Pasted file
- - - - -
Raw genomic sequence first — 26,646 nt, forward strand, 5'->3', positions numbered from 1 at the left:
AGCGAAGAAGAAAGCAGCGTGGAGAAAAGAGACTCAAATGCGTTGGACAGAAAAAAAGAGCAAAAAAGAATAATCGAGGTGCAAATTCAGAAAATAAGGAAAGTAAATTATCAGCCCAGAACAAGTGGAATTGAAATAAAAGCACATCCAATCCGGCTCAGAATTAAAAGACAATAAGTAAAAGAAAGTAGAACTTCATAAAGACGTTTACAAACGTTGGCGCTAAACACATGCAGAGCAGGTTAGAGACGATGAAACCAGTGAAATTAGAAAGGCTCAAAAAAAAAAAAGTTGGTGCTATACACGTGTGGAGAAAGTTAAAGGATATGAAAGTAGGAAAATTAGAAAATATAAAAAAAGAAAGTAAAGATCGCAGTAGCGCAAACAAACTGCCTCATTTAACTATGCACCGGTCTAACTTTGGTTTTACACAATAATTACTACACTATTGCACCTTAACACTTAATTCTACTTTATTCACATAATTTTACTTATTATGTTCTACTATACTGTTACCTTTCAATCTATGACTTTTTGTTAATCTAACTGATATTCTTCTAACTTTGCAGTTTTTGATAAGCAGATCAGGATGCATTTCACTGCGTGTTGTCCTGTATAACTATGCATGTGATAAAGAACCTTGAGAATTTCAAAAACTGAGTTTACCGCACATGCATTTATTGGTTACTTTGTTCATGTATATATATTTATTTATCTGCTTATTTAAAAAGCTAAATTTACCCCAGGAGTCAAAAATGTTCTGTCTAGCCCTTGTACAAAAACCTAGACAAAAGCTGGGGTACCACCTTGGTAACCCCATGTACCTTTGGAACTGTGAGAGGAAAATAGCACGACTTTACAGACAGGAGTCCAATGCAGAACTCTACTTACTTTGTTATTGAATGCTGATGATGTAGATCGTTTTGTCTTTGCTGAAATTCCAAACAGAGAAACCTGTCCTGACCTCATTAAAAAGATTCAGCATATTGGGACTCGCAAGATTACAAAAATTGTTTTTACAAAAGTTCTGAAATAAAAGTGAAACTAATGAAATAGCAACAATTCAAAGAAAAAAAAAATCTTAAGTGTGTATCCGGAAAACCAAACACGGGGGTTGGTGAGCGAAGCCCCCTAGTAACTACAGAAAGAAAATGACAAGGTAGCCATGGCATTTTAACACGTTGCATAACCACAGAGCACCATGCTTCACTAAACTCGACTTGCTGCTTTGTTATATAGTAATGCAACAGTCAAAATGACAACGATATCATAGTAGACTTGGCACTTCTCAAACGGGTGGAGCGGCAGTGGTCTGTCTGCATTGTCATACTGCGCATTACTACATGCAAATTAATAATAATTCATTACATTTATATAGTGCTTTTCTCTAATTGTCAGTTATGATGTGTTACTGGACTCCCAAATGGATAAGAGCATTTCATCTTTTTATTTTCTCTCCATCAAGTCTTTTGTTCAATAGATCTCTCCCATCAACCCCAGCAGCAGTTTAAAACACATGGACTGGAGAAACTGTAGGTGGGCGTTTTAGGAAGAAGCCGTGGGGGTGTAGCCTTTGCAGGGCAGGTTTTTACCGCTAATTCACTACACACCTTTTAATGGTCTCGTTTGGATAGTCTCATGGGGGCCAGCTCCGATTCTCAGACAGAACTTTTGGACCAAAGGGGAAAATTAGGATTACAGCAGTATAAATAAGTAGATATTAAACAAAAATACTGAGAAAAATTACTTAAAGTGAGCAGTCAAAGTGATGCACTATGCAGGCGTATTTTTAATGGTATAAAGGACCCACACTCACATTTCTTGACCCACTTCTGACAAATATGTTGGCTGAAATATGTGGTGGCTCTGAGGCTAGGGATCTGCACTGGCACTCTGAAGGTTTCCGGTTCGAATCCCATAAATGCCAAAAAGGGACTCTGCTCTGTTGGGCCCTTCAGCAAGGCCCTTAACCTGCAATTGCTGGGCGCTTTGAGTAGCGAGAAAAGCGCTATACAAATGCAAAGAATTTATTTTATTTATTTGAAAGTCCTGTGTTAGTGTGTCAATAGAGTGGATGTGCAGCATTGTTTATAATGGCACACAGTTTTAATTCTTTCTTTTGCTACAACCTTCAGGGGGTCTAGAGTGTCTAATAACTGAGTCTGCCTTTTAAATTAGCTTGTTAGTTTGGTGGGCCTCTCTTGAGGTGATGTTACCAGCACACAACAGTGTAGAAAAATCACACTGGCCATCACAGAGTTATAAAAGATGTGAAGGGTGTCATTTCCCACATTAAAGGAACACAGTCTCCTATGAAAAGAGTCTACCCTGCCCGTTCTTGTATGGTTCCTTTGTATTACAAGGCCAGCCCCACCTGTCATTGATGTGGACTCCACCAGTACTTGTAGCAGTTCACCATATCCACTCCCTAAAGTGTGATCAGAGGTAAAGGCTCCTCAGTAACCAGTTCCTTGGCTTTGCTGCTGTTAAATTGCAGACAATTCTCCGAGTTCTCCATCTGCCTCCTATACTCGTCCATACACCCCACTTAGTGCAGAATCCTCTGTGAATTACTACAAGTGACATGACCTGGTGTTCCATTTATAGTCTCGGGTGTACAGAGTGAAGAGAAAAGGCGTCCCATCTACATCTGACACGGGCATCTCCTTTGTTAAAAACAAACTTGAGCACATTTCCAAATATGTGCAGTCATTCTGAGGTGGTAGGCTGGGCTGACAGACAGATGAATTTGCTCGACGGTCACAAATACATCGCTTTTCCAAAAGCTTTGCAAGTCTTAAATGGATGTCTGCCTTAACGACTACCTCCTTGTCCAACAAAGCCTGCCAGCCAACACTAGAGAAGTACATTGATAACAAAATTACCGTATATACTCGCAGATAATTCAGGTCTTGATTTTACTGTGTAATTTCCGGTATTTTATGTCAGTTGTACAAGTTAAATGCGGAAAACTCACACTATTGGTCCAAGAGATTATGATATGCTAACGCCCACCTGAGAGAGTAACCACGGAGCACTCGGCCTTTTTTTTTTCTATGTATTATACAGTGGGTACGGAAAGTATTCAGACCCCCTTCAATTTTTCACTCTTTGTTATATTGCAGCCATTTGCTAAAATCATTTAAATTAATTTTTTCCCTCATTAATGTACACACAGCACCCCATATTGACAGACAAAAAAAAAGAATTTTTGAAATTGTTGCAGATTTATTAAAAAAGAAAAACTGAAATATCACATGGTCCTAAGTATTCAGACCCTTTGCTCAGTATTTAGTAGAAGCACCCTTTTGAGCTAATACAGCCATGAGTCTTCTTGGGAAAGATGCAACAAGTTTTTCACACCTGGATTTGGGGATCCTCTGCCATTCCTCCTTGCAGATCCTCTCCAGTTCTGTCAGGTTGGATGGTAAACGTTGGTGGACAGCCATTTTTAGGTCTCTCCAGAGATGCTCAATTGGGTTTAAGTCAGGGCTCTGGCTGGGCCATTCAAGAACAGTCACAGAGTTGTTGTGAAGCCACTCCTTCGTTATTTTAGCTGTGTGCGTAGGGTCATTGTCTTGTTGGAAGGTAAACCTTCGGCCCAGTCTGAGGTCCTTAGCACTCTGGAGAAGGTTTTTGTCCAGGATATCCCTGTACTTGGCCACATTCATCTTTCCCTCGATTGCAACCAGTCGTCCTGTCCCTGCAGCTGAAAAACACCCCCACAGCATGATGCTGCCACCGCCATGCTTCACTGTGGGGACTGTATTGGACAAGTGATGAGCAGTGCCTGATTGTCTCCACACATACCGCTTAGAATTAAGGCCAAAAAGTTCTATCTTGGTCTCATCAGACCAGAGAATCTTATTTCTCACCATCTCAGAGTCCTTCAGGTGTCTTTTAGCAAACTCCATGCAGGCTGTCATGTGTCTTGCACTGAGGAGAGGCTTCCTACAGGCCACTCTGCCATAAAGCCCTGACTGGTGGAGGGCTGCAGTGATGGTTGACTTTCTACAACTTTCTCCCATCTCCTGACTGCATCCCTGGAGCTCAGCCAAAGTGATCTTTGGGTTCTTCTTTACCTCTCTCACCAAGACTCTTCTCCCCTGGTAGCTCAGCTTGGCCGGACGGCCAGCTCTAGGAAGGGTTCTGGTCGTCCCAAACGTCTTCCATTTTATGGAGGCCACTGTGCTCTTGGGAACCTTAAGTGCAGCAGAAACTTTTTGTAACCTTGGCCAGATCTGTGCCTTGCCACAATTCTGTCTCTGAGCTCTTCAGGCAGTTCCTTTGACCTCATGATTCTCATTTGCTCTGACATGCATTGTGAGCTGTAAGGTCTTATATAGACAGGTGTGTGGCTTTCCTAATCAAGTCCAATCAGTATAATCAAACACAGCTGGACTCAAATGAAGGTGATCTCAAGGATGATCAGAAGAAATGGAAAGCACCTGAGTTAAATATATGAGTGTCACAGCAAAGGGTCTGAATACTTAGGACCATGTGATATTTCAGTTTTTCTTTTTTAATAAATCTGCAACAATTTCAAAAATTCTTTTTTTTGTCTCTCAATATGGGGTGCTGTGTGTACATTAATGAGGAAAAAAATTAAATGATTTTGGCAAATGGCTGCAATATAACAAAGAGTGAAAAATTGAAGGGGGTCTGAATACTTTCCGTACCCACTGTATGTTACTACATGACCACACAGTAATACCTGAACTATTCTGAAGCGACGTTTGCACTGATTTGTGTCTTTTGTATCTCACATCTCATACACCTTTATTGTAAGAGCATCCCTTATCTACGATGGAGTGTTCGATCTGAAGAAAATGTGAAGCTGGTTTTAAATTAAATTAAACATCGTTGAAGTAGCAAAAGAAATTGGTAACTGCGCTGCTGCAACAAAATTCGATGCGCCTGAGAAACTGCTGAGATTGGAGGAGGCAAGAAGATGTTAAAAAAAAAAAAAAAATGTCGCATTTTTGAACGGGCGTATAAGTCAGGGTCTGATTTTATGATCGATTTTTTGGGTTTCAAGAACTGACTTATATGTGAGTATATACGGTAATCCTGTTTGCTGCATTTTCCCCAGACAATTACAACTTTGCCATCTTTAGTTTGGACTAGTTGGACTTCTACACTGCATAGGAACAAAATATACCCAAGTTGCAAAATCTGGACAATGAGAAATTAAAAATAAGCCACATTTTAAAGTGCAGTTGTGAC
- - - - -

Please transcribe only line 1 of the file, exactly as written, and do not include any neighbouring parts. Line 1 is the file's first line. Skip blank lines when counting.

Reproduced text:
Raw genomic sequence first — 26,646 nt, forward strand, 5'->3', positions numbered from 1 at the left: